Judge Leon Anthony Dever

A district court judge ruled against a lesbian woman seeking to attain legal standing as the mother of her former lover’s child and, in the process, struck a blow for parental rights.

In 2006, Gena-Louise Edvalson entered into a “contract” with her lover, Jana Dickson, to co-parent her partner’s newborn son. But after the relationship ended, Edvalson sued Dickson, who is now married to a man, demanding the mother honor the contract and grant her former partner parental standing in the boy’s life.

Judge Leon Anthony Dever of Utah’s Third District Court, however, voided the contract and dismissed the lawsuit, arguing “parents retain the fundamental right to exercise the primary control over the care and supervision of their children.”

Frank D. Mylar, an attorney teamed with the Alliance Defense Fund, a Christian legal alliance defending religious liberty, sanctity of life, marriage and the family, represented Dickson and her 2-year-old boy.

“The fundamental rights of parents to raise children the way they see fit should not be threatened by the wishes and desires of a legal stranger,” said Mylar in a statement. “The court correctly ruled that this little boy’s right to his mother under state law is of far greater value than the wishes of someone who has no legal relationship to the child.”

The judge’s ruling came in spite of the “parenting plan” for co-guardianship that the two women had signed.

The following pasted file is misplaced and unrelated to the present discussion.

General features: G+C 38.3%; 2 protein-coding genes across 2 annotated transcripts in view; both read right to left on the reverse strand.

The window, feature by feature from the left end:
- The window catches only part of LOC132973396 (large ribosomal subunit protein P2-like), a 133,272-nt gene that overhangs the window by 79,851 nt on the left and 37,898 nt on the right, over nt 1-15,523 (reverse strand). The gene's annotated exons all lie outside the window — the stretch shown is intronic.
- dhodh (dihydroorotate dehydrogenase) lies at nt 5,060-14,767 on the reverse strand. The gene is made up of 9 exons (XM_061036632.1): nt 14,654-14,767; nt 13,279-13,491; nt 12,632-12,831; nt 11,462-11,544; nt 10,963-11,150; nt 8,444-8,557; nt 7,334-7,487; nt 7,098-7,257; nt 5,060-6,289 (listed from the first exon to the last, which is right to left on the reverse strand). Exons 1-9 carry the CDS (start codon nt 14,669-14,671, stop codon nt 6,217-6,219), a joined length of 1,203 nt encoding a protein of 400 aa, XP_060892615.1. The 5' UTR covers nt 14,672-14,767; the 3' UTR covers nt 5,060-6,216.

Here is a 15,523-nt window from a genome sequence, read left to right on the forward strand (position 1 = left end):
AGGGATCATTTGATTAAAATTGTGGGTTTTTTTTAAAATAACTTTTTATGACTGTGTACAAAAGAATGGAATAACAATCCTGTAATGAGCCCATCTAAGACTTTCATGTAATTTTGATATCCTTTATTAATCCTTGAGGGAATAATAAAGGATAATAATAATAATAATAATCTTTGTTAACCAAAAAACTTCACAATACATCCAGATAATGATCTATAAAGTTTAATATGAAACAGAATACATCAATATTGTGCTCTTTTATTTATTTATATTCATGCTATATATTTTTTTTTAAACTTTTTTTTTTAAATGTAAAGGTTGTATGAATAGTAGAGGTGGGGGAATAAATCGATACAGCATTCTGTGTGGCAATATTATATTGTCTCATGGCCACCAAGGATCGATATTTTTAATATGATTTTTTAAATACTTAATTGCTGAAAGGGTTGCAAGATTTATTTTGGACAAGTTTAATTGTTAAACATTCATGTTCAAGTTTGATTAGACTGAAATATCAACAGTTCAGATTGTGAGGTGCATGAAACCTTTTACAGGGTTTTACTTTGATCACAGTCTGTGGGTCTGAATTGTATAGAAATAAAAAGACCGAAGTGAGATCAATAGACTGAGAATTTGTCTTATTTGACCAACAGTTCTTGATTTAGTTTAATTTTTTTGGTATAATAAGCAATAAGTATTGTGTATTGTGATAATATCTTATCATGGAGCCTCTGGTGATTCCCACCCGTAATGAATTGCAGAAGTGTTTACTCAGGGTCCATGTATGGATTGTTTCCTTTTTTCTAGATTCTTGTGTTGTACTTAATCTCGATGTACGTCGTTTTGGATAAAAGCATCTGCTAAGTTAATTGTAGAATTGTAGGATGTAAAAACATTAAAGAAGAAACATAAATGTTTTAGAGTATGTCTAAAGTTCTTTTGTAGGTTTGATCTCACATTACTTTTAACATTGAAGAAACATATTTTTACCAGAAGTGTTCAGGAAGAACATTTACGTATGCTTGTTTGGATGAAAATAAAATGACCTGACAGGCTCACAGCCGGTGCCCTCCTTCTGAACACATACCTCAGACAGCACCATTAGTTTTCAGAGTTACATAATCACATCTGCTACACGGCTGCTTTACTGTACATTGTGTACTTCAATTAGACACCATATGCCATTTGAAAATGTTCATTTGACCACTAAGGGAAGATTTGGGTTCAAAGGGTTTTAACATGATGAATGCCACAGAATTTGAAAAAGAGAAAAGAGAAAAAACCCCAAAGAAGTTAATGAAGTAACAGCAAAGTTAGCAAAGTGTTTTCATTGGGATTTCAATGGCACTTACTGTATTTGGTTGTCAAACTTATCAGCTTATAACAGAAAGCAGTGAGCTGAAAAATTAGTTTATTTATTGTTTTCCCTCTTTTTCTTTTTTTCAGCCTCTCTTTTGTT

Mylar told WND the court’s ruling on the contract causes the case to transcend from simply a dispute between a former lesbian and her ex-partner to a victory for constitutional parental rights.

“This case involved a private agreement that Edvalson would be elevated to the level of a parent,” Mylar said. “But there are adoption, marriage, divorce and paternity laws that govern who has parental status. For someone just to say, ‘I’m going to decide you’re a parent, and that gives you constitutional rights over my child,’ offends public policy.”

Judge Dever used the same language in the decision, writing, “The Utah Supreme Court has held that contracts that offend public policy are void. … Therefore, while people are generally free to bind themselves to any contract, those contracts which are contrary to public policy are illegal.”

Mylar explained, “There has always been a legal concept that certain contracts are illegal and void, where no court will be party to enforcing such an agreement. If a person had a contract, for example, to conduct illegal activity, the contract is void. He or she shouldn’t be held to it.

“Since both Utah law and the U.S. Constitution clearly protect the rights of parents to raise their children as they see fit,” Mylar told WND, “it stands that you can’t just ‘bargain away’ those constitutionally protected parental rights, because to be able to do so is not in the best interest of the child.”

In dismissing the lawsuit, the court ruled state public policy designed to protect the best interests of children trumps any such “agreements” that people make, especially when there are no allegations of abuse or neglect.

“A parent’s fundamental right and responsibility to raise and care for her child cannot be bargained away or lost through contract,” Mylar said in a statement. “A parent has a constitutional right, supported by Utah public policy, to determine what is best for her child as time and circumstances dictate.”

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